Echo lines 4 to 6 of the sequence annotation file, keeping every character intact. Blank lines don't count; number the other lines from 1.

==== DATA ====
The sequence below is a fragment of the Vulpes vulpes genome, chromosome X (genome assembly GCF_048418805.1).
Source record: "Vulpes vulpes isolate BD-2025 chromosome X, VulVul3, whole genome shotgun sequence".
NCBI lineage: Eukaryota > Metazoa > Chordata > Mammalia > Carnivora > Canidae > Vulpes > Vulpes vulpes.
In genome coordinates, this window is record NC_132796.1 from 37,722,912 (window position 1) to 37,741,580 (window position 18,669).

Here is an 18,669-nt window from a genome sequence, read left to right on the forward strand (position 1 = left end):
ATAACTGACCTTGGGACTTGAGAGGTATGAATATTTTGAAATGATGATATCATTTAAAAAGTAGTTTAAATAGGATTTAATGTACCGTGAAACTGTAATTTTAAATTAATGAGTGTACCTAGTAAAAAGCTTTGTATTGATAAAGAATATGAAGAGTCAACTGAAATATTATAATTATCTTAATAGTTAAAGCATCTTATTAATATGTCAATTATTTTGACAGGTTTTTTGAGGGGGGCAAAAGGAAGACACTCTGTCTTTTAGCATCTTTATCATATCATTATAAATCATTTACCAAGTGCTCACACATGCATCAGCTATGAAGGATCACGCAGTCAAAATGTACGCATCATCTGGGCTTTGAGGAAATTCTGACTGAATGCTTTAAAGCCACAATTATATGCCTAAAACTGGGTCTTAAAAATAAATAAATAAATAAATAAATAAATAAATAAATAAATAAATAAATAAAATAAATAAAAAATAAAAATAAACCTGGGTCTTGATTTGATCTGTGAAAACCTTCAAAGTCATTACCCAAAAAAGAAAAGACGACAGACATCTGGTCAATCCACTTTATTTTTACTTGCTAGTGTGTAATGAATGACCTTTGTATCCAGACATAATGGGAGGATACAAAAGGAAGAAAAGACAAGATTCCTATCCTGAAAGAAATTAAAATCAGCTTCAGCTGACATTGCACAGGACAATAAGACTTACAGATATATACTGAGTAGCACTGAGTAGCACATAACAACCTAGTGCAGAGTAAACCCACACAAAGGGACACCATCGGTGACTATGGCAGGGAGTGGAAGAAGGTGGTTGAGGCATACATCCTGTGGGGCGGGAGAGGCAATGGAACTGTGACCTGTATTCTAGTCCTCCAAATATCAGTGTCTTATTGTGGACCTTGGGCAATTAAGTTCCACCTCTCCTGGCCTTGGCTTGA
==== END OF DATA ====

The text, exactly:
In genome coordinates, this window is record NC_132796.1 from 37,722,912 (window position 1) to 37,741,580 (window position 18,669).

Here is an 18,669-nt window from a genome sequence, read left to right on the forward strand (position 1 = left end):
ATAACTGACCTTGGGACTTGAGAGGTATGAATATTTTGAAATGATGATATCATTTAAAAAGTAGTTTAAATAGGATTTAATGTACCGTGAAACTGTAATTTTAAATTAATGAGTGTACCTAGTAAAAAGCTTTGTATTGATAAAGAATATGAAGAGTCAACTGAAATATTATAATTATCTTAATAGTTAAAGCATCTTATTAATATGTCAATTATTTTGACAGGTTTTTTGAGGGGGGCAAAAGGAAGACACTCTGTCTTTTAGCATCTTTATCATATCATTATAAATCATTTACCAAGTGCTCACACATGCATCAGCTATGAAGGATCACGCAGTCAAAATGTACGCATCATCTGGGCTTTGAGGAAATTCTGACTGAATGCTTTAAAGCCACAATTATATGCCTAAAACTGGGTCTTAAAAATAAATAAATAAATAAATAAATAAATAAATAAATAAATAAATAAATAAAATAAATAAAAAATAAAAATAAACCTGGGTCTTGATTTGATCTGTGAAAACCTTCAAAGTCATTACCCAAAAAAGAAAAGACGACAGACATCTGGTCAATCCACTTTATTTTTACTTGCTAGTGTGTAATGAATGACCTTTGTATCCAGACATAATGGGAGGATACAAAAGGAAGAAAAGACAAGATTCCTATCCTGAAAGAAATTAAAATCAGCTTCAGCTGACATTGCACAGGACAATAAGACTTACAGATATATACTGAGTAGCACTGAGTAGCACATAACAACCTAGTGCAGAGTAAACCCACACAAAGGGACACCATCGGTGACTATGGCAGGGAGTGGAAGAAGGTGGTTGAGGCATACATCCTGTGGGGCGGGAGAGGCAATGGAACTGTGACCTGTATTCTAGTCCTCCAAATATCAGTGTCTTATTGTGGACCTTGGGCAATTAAGTTCCACCTCTCCTGGCCTTGGCTTGA